In summary: if you know you’re using a product with a higher concentration of vitamin C, once-per-day application is all you need. On the other hand, if you’re using a gentler product with a lower concentration of vitamin C, you might see extra benefits from applying it twice per day, both AM and PM.
We recommend our Vitamin C Serum for day or nighttime use, but it really comes down to your skin type and sensitivity level. However if you do wear it during the day, you should wear it under a broad spectrum SPF. Studies have shown that pairing vitamin C with sun protection may actually boost free radical defense!
Our formula includes both vitamin C and antioxidant vitamin E to help heal and rejuvenate skin. It also features alpha lipoic acid to promote cellular regeneration and gently resurface skin, and green apple to boost the vibrance of your complexion.
When it comes to PM only vitamin C serum, the Multi-Vitamin + Antioxidants Serum is formulated to heal, restore, and renew your skin while you sleep. This is due to a higher percentage of the vitamin, and the fact that it’s blended with other photosensitive ingredients like retinol.
When you’re purchasing a vitamin C serum, make sure to check the list of ingredients on the packaging in order to understand what impact the product will have on your skin. If the serum contains alpha hydroxy acids or other gentle exfoliants, we recommend relegating it to nighttime use.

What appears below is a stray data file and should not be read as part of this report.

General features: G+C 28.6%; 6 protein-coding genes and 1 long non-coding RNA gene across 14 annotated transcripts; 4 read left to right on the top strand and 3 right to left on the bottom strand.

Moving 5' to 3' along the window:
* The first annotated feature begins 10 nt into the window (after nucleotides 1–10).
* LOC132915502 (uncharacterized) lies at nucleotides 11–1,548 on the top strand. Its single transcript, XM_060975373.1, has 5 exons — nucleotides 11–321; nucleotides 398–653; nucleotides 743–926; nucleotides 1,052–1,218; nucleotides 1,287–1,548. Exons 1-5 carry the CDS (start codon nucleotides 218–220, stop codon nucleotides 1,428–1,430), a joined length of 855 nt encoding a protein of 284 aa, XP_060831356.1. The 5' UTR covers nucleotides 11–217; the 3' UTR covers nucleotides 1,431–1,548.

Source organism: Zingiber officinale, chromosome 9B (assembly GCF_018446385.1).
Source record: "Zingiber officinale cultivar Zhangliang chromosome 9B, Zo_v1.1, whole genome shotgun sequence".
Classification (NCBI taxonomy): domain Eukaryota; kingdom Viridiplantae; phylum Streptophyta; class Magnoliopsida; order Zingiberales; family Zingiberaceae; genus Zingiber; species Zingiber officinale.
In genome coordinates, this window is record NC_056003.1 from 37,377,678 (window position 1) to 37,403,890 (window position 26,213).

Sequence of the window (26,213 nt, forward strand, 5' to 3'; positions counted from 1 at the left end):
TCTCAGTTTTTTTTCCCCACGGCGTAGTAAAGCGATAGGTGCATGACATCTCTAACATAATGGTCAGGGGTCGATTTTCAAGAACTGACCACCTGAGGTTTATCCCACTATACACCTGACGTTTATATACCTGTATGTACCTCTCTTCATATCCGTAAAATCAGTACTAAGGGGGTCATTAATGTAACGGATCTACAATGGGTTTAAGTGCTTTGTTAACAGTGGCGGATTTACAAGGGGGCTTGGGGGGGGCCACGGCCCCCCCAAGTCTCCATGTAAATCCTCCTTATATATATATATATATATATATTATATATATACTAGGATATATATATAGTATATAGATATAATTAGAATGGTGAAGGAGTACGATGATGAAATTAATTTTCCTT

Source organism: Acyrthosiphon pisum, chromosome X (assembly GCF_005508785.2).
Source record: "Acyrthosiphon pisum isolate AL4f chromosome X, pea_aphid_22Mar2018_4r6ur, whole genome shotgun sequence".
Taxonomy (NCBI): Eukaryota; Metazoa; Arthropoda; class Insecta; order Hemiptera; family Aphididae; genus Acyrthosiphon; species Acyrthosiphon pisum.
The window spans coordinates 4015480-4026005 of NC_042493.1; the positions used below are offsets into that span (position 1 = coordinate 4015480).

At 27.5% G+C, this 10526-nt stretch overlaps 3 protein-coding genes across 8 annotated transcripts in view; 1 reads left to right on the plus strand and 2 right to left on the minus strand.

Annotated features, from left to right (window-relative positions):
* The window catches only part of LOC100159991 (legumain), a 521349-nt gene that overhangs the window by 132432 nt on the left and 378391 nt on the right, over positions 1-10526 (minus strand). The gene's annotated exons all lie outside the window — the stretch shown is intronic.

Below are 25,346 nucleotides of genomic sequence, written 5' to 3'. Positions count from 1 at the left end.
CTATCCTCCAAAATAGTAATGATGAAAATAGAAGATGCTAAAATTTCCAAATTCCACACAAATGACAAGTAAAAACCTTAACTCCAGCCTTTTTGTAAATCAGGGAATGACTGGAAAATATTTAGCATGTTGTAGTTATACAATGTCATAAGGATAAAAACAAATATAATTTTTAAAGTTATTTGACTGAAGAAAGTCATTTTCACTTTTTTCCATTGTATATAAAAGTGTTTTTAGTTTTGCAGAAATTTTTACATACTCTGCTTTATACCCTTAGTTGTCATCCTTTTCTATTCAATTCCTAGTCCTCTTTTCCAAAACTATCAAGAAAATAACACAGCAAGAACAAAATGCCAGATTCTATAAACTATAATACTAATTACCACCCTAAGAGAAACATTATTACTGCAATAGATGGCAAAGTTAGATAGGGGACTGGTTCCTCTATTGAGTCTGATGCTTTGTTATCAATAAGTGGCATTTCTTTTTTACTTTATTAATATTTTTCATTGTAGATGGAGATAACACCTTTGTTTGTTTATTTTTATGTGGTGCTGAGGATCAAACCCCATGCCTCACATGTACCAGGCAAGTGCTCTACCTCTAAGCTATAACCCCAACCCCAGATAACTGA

If you’re looking for an all-day serum to wear under sunscreen or makeup, start with a hydrating serum that’s gentle on sensitive skin. Another daytime option is to opt for a green tea concentrated serum, which will provide free radical-neutralising benefits to protect and fortify skin from environmental damage.
We recommend that beauty lovers use our Vitamin C Serum after cleansing, exfoliating, masking, and/or toning — but always before moisturizing. All you have to do is apply a couple pumps of serum to clean fingers, and gently press the product evenly over damp skin.
Always allow your serum to absorb for 60-90 seconds, to ensure it has time to penetrate the skin. Follow up with a moisturizer to lock in the goodness of your serum, and bolster your skin’s protective lipid barrier.
In order to ensure that you’re using your products as safely as possible, we recommend keeping an eye on their ingredients lists and percentages. If you’re not sure how potent the percentage of a vitamin is in your serum, call the company – they’ll tell you). This will help you understand what effect they might have on your skin, especially when they’re exposed to sunlight.
If in doubt about the impact that a product may have, we recommend sticking to PM use only! Vitamin C serum can brighten, condition, and restore your skin — whether it’s used during the daytime or at night.
We carefully hand-select products based on strict purity standards, and only recommend products we feel meet this criteria. 100% PURE™ may earn a small commission for products purchased through affiliate links.
The information in this article is for educational use, and not intended to substitute professional medical advice, diagnosis, or treatment and should not be used as such.